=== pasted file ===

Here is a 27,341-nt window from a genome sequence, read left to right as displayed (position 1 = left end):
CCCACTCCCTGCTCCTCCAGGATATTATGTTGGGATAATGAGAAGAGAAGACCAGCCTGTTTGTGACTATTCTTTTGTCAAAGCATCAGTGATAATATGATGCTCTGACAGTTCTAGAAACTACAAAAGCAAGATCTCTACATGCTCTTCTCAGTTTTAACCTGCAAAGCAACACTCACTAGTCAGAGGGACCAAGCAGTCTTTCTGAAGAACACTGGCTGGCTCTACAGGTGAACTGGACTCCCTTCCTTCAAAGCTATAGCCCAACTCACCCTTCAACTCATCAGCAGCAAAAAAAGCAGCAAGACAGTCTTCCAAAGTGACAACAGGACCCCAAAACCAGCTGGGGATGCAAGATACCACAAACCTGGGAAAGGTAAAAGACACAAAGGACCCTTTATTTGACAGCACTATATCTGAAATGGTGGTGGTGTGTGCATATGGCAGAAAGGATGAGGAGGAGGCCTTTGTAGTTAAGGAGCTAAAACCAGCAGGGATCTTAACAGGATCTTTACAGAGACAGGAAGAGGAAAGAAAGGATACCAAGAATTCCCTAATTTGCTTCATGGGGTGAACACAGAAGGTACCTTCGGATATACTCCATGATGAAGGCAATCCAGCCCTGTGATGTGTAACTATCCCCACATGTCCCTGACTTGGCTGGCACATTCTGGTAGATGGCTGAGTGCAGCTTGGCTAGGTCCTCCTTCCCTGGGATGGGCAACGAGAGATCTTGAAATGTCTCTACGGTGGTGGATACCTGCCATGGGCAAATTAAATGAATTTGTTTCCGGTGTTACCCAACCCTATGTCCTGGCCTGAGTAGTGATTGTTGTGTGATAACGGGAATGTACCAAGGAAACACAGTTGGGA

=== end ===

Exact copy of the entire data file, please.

Here is a 27,341-nt window from a genome sequence, read left to right as displayed (position 1 = left end):
CCCACTCCCTGCTCCTCCAGGATATTATGTTGGGATAATGAGAAGAGAAGACCAGCCTGTTTGTGACTATTCTTTTGTCAAAGCATCAGTGATAATATGATGCTCTGACAGTTCTAGAAACTACAAAAGCAAGATCTCTACATGCTCTTCTCAGTTTTAACCTGCAAAGCAACACTCACTAGTCAGAGGGACCAAGCAGTCTTTCTGAAGAACACTGGCTGGCTCTACAGGTGAACTGGACTCCCTTCCTTCAAAGCTATAGCCCAACTCACCCTTCAACTCATCAGCAGCAAAAAAAGCAGCAAGACAGTCTTCCAAAGTGACAACAGGACCCCAAAACCAGCTGGGGATGCAAGATACCACAAACCTGGGAAAGGTAAAAGACACAAAGGACCCTTTATTTGACAGCACTATATCTGAAATGGTGGTGGTGTGTGCATATGGCAGAAAGGATGAGGAGGAGGCCTTTGTAGTTAAGGAGCTAAAACCAGCAGGGATCTTAACAGGATCTTTACAGAGACAGGAAGAGGAAAGAAAGGATACCAAGAATTCCCTAATTTGCTTCATGGGGTGAACACAGAAGGTACCTTCGGATATACTCCATGATGAAGGCAATCCAGCCCTGTGATGTGTAACTATCCCCACATGTCCCTGACTTGGCTGGCACATTCTGGTAGATGGCTGAGTGCAGCTTGGCTAGGTCCTCCTTCCCTGGGATGGGCAACGAGAGATCTTGAAATGTCTCTACGGTGGTGGATACCTGCCATGGGCAAATTAAATGAATTTGTTTCCGGTGTTACCCAACCCTATGTCCTGGCCTGAGTAGTGATTGTTGTGTGATAACGGGAATGTACCAAGGAAACACAGTTGGGA